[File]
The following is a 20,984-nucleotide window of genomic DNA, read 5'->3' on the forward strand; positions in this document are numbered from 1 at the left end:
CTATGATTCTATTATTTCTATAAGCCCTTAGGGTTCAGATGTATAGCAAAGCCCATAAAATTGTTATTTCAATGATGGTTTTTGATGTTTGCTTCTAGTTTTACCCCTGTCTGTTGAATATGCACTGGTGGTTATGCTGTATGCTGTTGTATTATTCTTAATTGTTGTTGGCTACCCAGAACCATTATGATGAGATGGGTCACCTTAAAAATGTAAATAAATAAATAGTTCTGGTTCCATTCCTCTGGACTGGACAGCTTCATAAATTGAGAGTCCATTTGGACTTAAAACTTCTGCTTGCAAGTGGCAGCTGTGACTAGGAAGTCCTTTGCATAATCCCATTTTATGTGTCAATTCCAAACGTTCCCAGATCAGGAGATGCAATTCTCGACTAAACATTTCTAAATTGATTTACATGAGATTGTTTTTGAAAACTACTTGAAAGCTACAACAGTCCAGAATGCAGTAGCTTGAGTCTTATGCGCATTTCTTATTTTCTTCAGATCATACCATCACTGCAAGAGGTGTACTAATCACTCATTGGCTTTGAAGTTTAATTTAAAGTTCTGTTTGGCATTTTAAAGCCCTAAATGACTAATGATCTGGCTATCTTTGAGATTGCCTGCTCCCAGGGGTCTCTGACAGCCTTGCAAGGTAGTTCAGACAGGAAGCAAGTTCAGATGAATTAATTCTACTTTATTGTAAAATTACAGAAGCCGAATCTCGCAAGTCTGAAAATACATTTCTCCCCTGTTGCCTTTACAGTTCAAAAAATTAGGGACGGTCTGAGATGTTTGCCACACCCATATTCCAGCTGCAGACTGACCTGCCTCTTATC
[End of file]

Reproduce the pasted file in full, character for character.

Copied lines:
The following is a 20,984-nucleotide window of genomic DNA, read 5'->3' on the forward strand; positions in this document are numbered from 1 at the left end:
CTATGATTCTATTATTTCTATAAGCCCTTAGGGTTCAGATGTATAGCAAAGCCCATAAAATTGTTATTTCAATGATGGTTTTTGATGTTTGCTTCTAGTTTTACCCCTGTCTGTTGAATATGCACTGGTGGTTATGCTGTATGCTGTTGTATTATTCTTAATTGTTGTTGGCTACCCAGAACCATTATGATGAGATGGGTCACCTTAAAAATGTAAATAAATAAATAGTTCTGGTTCCATTCCTCTGGACTGGACAGCTTCATAAATTGAGAGTCCATTTGGACTTAAAACTTCTGCTTGCAAGTGGCAGCTGTGACTAGGAAGTCCTTTGCATAATCCCATTTTATGTGTCAATTCCAAACGTTCCCAGATCAGGAGATGCAATTCTCGACTAAACATTTCTAAATTGATTTACATGAGATTGTTTTTGAAAACTACTTGAAAGCTACAACAGTCCAGAATGCAGTAGCTTGAGTCTTATGCGCATTTCTTATTTTCTTCAGATCATACCATCACTGCAAGAGGTGTACTAATCACTCATTGGCTTTGAAGTTTAATTTAAAGTTCTGTTTGGCATTTTAAAGCCCTAAATGACTAATGATCTGGCTATCTTTGAGATTGCCTGCTCCCAGGGGTCTCTGACAGCCTTGCAAGGTAGTTCAGACAGGAAGCAAGTTCAGATGAATTAATTCTACTTTATTGTAAAATTACAGAAGCCGAATCTCGCAAGTCTGAAAATACATTTCTCCCCTGTTGCCTTTACAGTTCAAAAAATTAGGGACGGTCTGAGATGTTTGCCACACCCATATTCCAGCTGCAGACTGACCTGCCTCTTATC